Need Help - Comparator and Summing Amplifier Lab

Thread Starter

gbtbtbt

Joined Mar 18, 2020
70
I need help understanding the difference in waveforms when connecting resistor 1 in parallel with the negative voltage in a 741 op-amp comparator circuit. In addition what effect does changing values on either resistor 1 or resistor fraction (Rf) on a two-input summing amplifier have? If more information is needed please let me know.


Edit
Would both figure 41.1 a and b have the same output sine waves and if so why?

Figure 41.3 has a voltage peak to peak of 8 volts when all resistors are 10k. R1 as 22k, voltage peak to peak is 5.80 V and 17.6 when Rf is 22k ohms, while R1 is 10k ohms.
 

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dl324

Joined Mar 30, 2015
12,790
Edit
Would both figure 41.1 a and b have the same output sine waves and if so why?
We don't answer school problems. You need to show your best efforts and we'll try to guide you in the areas you don't understand.

Circuits in question:
clipimage.jpg clipimage.jpg
 

Thread Starter

gbtbtbt

Joined Mar 18, 2020
70
Both measurements for output voltage peak to peak came out as 22 volts. The pictures are snipped and voltage divisions are different, but the output sine wave is a square wave for both.
 

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dl324

Joined Mar 30, 2015
12,790
but the output sine wave is a square wave for both
Do you think the output for 41.1a is wrong?

It would be helpful if you displayed the sine wave at 1V/division.

Do the same for the 41.1b image and place 0 for both waveforms in the center of the screen.
 

dl324

Joined Mar 30, 2015
12,790
I made channel B 5v/div as it would be off-screen if lowered.
Why are your schematics so messy compared to the ones you were give?

Focusing on part A, what is the voltage at the non-inverting terminal? Do you think that's correct?

EDIT: change the coupling to DC on all signals.
 

Thread Starter

gbtbtbt

Joined Mar 18, 2020
70
The voltage at the non-inverting terminal is 9.20mV which makes sense as it's going to ground so it should be close to zero. However, do I want it to be zero volts is another thing. I coupled the oscilloscope to read DC, but values still remain constant.

Should I be expecting these results or is there something wrong with the output voltages for both 41.1 a and b?

I know this much, for a non-inverting amplifier both input and output are going to be in the same phase.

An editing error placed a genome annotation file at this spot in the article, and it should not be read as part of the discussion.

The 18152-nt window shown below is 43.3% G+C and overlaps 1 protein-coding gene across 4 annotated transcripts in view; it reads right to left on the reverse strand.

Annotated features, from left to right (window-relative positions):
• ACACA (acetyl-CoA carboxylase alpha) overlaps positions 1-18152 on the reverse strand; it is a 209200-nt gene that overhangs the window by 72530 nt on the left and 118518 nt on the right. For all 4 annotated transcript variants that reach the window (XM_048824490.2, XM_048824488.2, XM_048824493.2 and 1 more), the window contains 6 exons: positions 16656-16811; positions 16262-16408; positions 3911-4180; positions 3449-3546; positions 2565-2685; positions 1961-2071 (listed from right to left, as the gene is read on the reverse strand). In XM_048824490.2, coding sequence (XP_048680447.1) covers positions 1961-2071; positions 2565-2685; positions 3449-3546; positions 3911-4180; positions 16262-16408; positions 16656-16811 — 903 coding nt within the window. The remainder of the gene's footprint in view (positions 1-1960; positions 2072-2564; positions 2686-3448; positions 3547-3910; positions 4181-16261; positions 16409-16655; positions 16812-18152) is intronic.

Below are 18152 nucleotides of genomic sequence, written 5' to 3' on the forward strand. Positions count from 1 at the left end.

dl324

Joined Mar 30, 2015
12,790
Should I be expecting these results or is there something wrong with the output voltages for both 41.1 a and b?
You have mistakes in the connections to the the inverting inputs on both opamps. If you drew your circuits more neatly, it would be more apparent.
I know this much, for a non-inverting amplifier both input and output are going to be in the same phase
Technically, the opamps are being used as comparators because there's no feedback so they're operating open loop.
 
Last edited:

BobTPH

Joined Jun 5, 2013
3,101
Look at your scematics again. They are not the same circuit you are supposed to be analyzing.

Correct the mistakes, then see if the output makes more sense.

Bob
 

dl324

Joined Mar 30, 2015
12,790
This is a cleaner version. Still getting the same for figure 41.1a. Hope this visual can give better insight.
You changed the opamp, the amplitude of the input voltage, and you still have the wrong voltage on the non-inverting input. What is this supposed to accomplish?

The first thing you need to do is be able to enter the circuit correctly in the simulator. I can't understand how you can make so many mistakes in such a simple circuit.
 

Thread Starter

gbtbtbt

Joined Mar 18, 2020
70
I encourage anyone to redraw the circuit as I don't know how to prevent the positive input wire from touching a wire connected to the negative input if that is the problem. I don't know how to exactly replicate the circuit on Multisim.
 

dl324

Joined Mar 30, 2015
12,790
I encourage anyone to redraw the circuit [snip] Multisim.
Multisim isn't a free program and MultisimBlue (Mouser's free version), which I've used, is no longer available.

Don't accept Multisim's circuitous routing. You can use the shift key when routing wires to make them straighter. When the program insists on giving you a bad route, you can move the wires to clean them up.

In some of your previous schematics, you've crossed wires without connecting them. So you do know how to cross wires without connecting them.
 
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